U.S. District Judge Harold Murphy, in a ruling issued Monday, said that David and Tina Long did not show that the Murray County School District was deliberately indifferent to the actions of other students towards Tyler Long, The Atlanta Journal-Constitution reported. Tyler suffered from Asperger syndrome, a high-functioning form of autism.
Murray said the district took steps to protect Tyler after his parents reported the bullying. Tina Long even wrote officials praising them for their response.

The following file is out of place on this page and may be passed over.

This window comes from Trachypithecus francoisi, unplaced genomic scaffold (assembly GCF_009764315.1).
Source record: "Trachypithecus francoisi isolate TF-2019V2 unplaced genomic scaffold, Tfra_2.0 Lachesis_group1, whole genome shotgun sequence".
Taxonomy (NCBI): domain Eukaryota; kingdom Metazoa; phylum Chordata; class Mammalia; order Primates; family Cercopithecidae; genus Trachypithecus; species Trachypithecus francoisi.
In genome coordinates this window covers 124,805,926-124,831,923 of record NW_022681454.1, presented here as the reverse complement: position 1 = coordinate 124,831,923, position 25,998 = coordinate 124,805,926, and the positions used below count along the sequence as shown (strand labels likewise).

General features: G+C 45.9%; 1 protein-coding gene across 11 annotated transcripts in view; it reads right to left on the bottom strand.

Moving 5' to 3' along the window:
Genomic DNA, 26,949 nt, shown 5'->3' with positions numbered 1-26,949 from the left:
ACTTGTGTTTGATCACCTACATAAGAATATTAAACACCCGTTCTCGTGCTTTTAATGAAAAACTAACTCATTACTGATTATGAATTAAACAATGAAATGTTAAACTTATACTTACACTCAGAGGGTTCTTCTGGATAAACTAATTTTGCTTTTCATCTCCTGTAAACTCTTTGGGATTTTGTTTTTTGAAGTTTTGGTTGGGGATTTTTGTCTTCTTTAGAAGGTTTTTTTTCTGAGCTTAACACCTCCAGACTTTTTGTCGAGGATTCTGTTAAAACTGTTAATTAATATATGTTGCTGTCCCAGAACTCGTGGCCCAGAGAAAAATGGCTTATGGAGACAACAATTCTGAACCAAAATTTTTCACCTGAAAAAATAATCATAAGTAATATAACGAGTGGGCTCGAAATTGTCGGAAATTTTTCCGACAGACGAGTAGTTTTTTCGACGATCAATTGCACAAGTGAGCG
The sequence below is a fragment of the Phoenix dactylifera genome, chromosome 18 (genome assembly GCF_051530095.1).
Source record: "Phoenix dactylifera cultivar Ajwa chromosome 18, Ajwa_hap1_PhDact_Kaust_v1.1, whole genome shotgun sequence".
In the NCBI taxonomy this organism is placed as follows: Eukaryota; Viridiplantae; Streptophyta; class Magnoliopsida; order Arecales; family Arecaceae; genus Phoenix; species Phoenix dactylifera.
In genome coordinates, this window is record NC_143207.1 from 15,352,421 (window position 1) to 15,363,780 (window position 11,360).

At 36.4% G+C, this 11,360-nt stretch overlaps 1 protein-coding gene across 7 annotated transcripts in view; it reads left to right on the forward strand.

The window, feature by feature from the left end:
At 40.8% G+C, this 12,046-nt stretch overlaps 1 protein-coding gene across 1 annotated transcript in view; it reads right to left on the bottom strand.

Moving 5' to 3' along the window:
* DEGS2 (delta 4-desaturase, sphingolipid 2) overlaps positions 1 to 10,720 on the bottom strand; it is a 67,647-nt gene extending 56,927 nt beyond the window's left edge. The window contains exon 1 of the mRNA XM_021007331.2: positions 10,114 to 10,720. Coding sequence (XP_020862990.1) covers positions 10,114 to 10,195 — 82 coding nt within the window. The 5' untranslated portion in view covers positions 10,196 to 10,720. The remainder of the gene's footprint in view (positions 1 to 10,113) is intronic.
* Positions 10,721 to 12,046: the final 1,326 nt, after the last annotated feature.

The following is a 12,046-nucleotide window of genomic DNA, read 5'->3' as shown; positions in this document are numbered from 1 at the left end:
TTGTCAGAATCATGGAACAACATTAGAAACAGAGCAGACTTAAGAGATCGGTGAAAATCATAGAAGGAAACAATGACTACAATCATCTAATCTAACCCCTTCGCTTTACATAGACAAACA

There were no reports of bullying in the months before Tyler's death, the judge said. In his opinion, Murphy said much of the reported bullying occurred when Tyler was in middle school, long before he hanged himself when he was a junior in 2009.
"A school district, however, is not deliberately indifferent simply because the measures it takes are ultimately ineffective in stopping harassment," Murphy wrote.
The Longs reacted angrily to the ruling, although they said they have not decided on an appeal.
"As long as the school has done the bare minimum, it's OK," David Long said. "It just infuriates me that schools cannot be held accountable."
Tyler is one of several children profiled in "Bully." Some critics have said the documentary oversimplifies his story.
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